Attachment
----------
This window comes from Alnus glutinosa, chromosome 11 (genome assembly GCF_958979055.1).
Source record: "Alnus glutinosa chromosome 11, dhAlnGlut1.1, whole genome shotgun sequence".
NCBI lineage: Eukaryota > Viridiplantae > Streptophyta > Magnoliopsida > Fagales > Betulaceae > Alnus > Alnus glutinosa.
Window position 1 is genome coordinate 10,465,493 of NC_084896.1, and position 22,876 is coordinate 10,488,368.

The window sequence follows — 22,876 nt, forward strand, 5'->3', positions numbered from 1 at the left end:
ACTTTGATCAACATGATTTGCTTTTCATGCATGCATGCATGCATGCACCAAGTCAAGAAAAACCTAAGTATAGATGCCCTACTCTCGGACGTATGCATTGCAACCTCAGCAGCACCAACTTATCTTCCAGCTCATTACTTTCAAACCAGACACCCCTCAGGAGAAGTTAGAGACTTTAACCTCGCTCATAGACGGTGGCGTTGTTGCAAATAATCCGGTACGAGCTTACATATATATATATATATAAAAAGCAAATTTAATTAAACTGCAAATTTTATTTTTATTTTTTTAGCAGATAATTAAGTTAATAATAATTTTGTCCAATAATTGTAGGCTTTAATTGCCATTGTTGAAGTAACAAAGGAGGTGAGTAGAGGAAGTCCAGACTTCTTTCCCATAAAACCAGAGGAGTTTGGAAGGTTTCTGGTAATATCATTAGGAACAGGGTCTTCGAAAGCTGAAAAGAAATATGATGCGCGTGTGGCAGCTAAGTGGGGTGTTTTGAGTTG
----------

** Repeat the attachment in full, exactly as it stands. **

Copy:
This window comes from Alnus glutinosa, chromosome 11 (genome assembly GCF_958979055.1).
Source record: "Alnus glutinosa chromosome 11, dhAlnGlut1.1, whole genome shotgun sequence".
NCBI lineage: Eukaryota > Viridiplantae > Streptophyta > Magnoliopsida > Fagales > Betulaceae > Alnus > Alnus glutinosa.
Window position 1 is genome coordinate 10,465,493 of NC_084896.1, and position 22,876 is coordinate 10,488,368.

The window sequence follows — 22,876 nt, forward strand, 5'->3', positions numbered from 1 at the left end:
ACTTTGATCAACATGATTTGCTTTTCATGCATGCATGCATGCATGCACCAAGTCAAGAAAAACCTAAGTATAGATGCCCTACTCTCGGACGTATGCATTGCAACCTCAGCAGCACCAACTTATCTTCCAGCTCATTACTTTCAAACCAGACACCCCTCAGGAGAAGTTAGAGACTTTAACCTCGCTCATAGACGGTGGCGTTGTTGCAAATAATCCGGTACGAGCTTACATATATATATATATATAAAAAGCAAATTTAATTAAACTGCAAATTTTATTTTTATTTTTTTAGCAGATAATTAAGTTAATAATAATTTTGTCCAATAATTGTAGGCTTTAATTGCCATTGTTGAAGTAACAAAGGAGGTGAGTAGAGGAAGTCCAGACTTCTTTCCCATAAAACCAGAGGAGTTTGGAAGGTTTCTGGTAATATCATTAGGAACAGGGTCTTCGAAAGCTGAAAAGAAATATGATGCGCGTGTGGCAGCTAAGTGGGGTGTTTTGAGTTG